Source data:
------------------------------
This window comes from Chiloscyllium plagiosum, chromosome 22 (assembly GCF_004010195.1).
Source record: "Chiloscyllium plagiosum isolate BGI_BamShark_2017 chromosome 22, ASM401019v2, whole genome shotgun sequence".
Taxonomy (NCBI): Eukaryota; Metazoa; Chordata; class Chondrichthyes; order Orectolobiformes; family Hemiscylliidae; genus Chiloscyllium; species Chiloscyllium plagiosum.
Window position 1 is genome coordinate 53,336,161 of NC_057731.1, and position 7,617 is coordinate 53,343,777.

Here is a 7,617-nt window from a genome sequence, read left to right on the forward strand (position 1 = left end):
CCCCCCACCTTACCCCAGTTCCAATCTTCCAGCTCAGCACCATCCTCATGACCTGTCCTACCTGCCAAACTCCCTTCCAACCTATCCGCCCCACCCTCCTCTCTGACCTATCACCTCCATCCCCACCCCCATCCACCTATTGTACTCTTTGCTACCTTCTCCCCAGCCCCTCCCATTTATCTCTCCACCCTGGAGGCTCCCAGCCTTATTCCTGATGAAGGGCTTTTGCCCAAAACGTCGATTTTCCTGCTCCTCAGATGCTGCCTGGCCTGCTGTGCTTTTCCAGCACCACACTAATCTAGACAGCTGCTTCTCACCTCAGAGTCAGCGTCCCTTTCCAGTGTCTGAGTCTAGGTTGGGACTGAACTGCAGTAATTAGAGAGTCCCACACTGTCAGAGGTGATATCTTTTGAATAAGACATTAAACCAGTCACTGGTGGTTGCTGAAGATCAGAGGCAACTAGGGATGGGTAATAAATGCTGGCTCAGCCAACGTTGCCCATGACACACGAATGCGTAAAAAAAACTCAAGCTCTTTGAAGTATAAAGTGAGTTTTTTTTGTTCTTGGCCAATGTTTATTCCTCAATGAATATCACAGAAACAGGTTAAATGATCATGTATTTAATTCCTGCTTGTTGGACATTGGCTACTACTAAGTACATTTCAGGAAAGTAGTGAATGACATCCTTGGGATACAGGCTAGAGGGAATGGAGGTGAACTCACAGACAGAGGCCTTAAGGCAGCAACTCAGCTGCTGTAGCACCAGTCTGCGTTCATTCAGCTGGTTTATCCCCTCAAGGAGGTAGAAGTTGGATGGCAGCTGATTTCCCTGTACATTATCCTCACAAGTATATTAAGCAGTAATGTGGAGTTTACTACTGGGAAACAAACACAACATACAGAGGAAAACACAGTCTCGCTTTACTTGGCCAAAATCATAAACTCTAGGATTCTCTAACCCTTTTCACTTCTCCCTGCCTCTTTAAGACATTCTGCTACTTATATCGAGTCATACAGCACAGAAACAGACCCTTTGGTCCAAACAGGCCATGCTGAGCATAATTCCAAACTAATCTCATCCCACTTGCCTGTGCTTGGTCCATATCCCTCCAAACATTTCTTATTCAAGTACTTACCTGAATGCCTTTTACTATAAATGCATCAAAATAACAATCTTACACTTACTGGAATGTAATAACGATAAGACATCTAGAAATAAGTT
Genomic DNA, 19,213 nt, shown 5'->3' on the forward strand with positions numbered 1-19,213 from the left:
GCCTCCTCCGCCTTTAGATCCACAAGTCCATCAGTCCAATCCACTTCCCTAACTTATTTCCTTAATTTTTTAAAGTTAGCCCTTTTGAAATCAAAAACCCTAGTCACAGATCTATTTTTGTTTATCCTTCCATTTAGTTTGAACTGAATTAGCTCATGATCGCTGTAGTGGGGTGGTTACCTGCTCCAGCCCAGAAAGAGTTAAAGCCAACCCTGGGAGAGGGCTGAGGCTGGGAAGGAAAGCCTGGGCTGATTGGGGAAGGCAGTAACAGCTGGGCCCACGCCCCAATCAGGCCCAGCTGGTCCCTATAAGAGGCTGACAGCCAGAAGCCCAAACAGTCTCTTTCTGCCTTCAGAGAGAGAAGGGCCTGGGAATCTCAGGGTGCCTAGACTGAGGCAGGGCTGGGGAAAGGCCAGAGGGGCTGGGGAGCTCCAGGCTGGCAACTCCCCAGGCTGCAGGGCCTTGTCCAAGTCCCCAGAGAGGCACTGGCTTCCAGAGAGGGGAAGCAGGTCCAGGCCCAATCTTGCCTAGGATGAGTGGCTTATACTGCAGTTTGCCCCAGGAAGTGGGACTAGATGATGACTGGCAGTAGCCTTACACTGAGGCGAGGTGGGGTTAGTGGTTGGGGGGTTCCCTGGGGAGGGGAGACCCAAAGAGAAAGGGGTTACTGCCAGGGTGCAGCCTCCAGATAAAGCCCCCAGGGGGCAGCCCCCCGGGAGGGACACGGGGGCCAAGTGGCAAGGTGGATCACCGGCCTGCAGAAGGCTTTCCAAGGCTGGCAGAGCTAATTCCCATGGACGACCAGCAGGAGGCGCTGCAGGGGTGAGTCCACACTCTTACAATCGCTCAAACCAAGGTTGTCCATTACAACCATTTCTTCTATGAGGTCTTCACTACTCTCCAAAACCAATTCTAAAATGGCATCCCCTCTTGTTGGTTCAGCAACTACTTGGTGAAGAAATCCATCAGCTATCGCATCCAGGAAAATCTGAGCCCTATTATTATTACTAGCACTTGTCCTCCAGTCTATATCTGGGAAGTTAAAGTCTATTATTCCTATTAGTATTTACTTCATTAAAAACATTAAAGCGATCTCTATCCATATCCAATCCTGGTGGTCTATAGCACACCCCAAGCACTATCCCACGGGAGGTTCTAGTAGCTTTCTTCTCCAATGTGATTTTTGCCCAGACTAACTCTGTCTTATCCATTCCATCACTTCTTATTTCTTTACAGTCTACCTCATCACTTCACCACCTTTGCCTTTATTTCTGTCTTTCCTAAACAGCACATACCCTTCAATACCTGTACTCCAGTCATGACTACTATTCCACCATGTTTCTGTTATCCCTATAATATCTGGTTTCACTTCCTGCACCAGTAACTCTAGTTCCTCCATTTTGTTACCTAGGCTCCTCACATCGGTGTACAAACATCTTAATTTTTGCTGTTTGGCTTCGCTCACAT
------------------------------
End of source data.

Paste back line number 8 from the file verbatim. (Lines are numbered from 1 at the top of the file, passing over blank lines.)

GCCTCCTCCGCCTTTAGATCCACAAGTCCATCAGTCCAATCCACTTCCCTAACTTATTTCCTTAATTTTTTAAAGTTAGCCCTTTTGAAATCAAAAACCCTAGTCACAGATCTATTTTTGTTTATCCTTCCATTTAGTTTGAACTGAATTAGCTCATGATCGCTGTAGTGGGGTGGTTACCTGCTCCAGCCCAGAAAGAGTTAAAGCCAACCCTGGGAGAGGGCTGAGGCTGGGAAGGAAAGCCTGGGCTGATTGGGGAAGGCAGTAACAGCTGGGCCCACGCCCCAATCAGGCCCAGCTGGTCCCTATAAGAGGCTGACAGCCAGAAGCCCAAACAGTCTCTTTCTGCCTTCAGAGAGAGAAGGGCCTGGGAATCTCAGGGTGCCTAGACTGAGGCAGGGCTGGGGAAAGGCCAGAGGGGCTGGGGAGCTCCAGGCTGGCAACTCCCCAGGCTGCAGGGCCTTGTCCAAGTCCCCAGAGAGGCACTGGCTTCCAGAGAGGGGAAGCAGGTCCAGGCCCAATCTTGCCTAGGATGAGTGGCTTATACTGCAGTTTGCCCCAGGAAGTGGGACTAGATGATGACTGGCAGTAGCCTTACACTGAGGCGAGGTGGGGTTAGTGGTTGGGGGGTTCCCTGGGGAGGGGAGACCCAAAGAGAAAGGGGTTACTGCCAGGGTGCAGCCTCCAGATAAAGCCCCCAGGGGGCAGCCCCCCGGGAGGGACACGGGGGCCAAGTGGCAAGGTGGATCACCGGCCTGCAGAAGGCTTTCCAAGGCTGGCAGAGCTAATTCCCATGGACGACCAGCAGGAGGCGCTGCAGGGGTGAGTCCACACTCTTACAATCGCTCAAACCAAGGTTGTCCATTACAACCATTTCTTCTATGAGGTCTTCACTACTCTCCAAAACCAATTCTAAAATGGCATCCCCTCTTGTTGGTTCAGCAACTACTTGGTGAAGAAATCCATCAGCTATCGCATCCAGGAAAATCTGAGCCCTATTATTATTACTAGCACTTGTCCTCCAGTCTATATCTGGGAAGTTAAAGTCTATTATTCCTATTAGTATTTACTTCATTAAAAACATTAAAGCGATCTCTATCCATATCCAATCCTGGTGGTCTATAGCACACCCCAAGCACTATCCCACGGGAGGTTCTAGTAGCTTTCTTCTCCAATGTGATTTTTGCCCAGACTAACTCTGTCTTATCCATTCCATCACTTCTTATTTCTTTACAGTCTACCTCATCACTTCACCACCTTTGCCTTTATTTCTGTCTTTCCTAAACAGCACATACCCTTCAATACCTGTACTCCAGTCATGACTACTATTCCACCATGTTTCTGTTATCCCTATAATATCTGGTTTCACTTCCTGCACCAGTAACTCTAGTTCCTCCATTTTGTTACCTAGGCTCCTCACATCGGTGTACAAACATCTTAATTTTTGCTGTTTGGCTTCGCTCACAT